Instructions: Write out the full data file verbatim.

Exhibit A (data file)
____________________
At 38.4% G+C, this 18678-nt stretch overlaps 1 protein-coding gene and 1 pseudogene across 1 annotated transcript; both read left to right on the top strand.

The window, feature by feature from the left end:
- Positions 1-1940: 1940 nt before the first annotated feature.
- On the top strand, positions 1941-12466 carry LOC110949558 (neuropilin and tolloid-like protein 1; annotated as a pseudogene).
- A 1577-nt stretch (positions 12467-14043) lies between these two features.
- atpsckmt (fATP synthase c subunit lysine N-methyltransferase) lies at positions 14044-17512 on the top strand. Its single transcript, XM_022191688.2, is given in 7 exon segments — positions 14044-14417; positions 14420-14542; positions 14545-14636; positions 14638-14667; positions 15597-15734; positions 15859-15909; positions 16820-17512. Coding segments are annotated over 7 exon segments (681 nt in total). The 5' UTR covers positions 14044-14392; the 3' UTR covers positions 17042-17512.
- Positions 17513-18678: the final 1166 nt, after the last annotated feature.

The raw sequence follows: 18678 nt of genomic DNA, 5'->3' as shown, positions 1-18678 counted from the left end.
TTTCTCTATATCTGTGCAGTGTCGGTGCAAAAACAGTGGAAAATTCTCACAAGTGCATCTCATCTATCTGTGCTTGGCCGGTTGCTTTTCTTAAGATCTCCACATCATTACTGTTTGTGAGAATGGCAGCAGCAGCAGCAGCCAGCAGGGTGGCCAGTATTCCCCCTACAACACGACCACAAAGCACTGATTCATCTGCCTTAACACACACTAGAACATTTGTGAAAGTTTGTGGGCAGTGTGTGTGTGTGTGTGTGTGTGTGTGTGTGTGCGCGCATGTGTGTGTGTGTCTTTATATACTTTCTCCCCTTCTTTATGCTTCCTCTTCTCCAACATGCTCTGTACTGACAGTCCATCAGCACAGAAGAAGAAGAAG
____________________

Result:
At 38.4% G+C, this 18678-nt stretch overlaps 1 protein-coding gene and 1 pseudogene across 1 annotated transcript; both read left to right on the top strand.

The window, feature by feature from the left end:
- Positions 1-1940: 1940 nt before the first annotated feature.
- On the top strand, positions 1941-12466 carry LOC110949558 (neuropilin and tolloid-like protein 1; annotated as a pseudogene).
- A 1577-nt stretch (positions 12467-14043) lies between these two features.
- atpsckmt (fATP synthase c subunit lysine N-methyltransferase) lies at positions 14044-17512 on the top strand. Its single transcript, XM_022191688.2, is given in 7 exon segments — positions 14044-14417; positions 14420-14542; positions 14545-14636; positions 14638-14667; positions 15597-15734; positions 15859-15909; positions 16820-17512. Coding segments are annotated over 7 exon segments (681 nt in total). The 5' UTR covers positions 14044-14392; the 3' UTR covers positions 17042-17512.
- Positions 17513-18678: the final 1166 nt, after the last annotated feature.

The raw sequence follows: 18678 nt of genomic DNA, 5'->3' as shown, positions 1-18678 counted from the left end.
TTTCTCTATATCTGTGCAGTGTCGGTGCAAAAACAGTGGAAAATTCTCACAAGTGCATCTCATCTATCTGTGCTTGGCCGGTTGCTTTTCTTAAGATCTCCACATCATTACTGTTTGTGAGAATGGCAGCAGCAGCAGCAGCCAGCAGGGTGGCCAGTATTCCCCCTACAACACGACCACAAAGCACTGATTCATCTGCCTTAACACACACTAGAACATTTGTGAAAGTTTGTGGGCAGTGTGTGTGTGTGTGTGTGTGTGTGTGTGTGTGCGCGCATGTGTGTGTGTGTCTTTATATACTTTCTCCCCTTCTTTATGCTTCCTCTTCTCCAACATGCTCTGTACTGACAGTCCATCAGCACAGAAGAAGAAGAAG